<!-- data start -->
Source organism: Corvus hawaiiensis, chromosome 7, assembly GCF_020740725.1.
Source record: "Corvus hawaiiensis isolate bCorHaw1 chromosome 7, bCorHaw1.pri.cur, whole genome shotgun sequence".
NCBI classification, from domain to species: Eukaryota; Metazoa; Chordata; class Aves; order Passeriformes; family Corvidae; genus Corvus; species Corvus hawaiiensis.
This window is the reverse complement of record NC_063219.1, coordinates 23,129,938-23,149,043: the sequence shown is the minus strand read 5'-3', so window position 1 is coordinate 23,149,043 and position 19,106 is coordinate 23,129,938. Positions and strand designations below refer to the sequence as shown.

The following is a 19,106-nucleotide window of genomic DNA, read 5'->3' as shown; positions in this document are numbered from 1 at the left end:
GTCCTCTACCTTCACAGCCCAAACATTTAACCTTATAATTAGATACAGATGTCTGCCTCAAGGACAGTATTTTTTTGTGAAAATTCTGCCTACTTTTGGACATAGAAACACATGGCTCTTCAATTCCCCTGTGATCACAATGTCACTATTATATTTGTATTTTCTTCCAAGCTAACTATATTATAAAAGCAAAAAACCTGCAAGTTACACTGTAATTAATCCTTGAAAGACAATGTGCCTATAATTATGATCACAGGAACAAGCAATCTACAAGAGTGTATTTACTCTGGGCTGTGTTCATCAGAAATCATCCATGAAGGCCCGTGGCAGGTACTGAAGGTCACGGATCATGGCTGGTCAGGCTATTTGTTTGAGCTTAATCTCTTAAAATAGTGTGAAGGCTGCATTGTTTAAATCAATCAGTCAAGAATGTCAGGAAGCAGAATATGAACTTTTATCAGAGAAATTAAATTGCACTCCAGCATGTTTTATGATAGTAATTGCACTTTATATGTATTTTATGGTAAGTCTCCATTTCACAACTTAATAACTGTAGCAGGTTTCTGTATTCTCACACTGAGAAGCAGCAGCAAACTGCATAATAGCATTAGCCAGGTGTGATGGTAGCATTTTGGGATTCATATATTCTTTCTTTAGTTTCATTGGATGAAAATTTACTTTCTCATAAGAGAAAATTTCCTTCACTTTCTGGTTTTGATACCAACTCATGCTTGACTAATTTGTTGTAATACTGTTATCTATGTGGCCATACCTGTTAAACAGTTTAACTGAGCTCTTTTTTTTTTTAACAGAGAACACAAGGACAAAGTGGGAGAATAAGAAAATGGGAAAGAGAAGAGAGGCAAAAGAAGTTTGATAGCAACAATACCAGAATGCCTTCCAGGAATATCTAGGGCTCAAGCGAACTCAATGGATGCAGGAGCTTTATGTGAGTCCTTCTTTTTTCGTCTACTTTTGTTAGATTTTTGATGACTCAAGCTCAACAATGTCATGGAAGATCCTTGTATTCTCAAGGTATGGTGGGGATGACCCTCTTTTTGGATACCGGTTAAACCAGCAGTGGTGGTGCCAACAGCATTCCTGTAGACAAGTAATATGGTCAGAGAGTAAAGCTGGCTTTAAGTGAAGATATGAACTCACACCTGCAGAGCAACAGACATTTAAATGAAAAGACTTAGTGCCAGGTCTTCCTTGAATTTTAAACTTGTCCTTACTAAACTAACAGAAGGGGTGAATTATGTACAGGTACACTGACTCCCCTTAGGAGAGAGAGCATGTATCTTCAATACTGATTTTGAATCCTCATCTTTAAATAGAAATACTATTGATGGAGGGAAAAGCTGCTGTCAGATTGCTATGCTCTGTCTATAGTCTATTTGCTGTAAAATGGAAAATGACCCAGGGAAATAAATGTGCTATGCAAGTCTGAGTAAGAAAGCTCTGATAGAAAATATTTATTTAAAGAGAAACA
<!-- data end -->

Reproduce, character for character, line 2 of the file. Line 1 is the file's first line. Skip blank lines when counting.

Source record: "Corvus hawaiiensis isolate bCorHaw1 chromosome 7, bCorHaw1.pri.cur, whole genome shotgun sequence".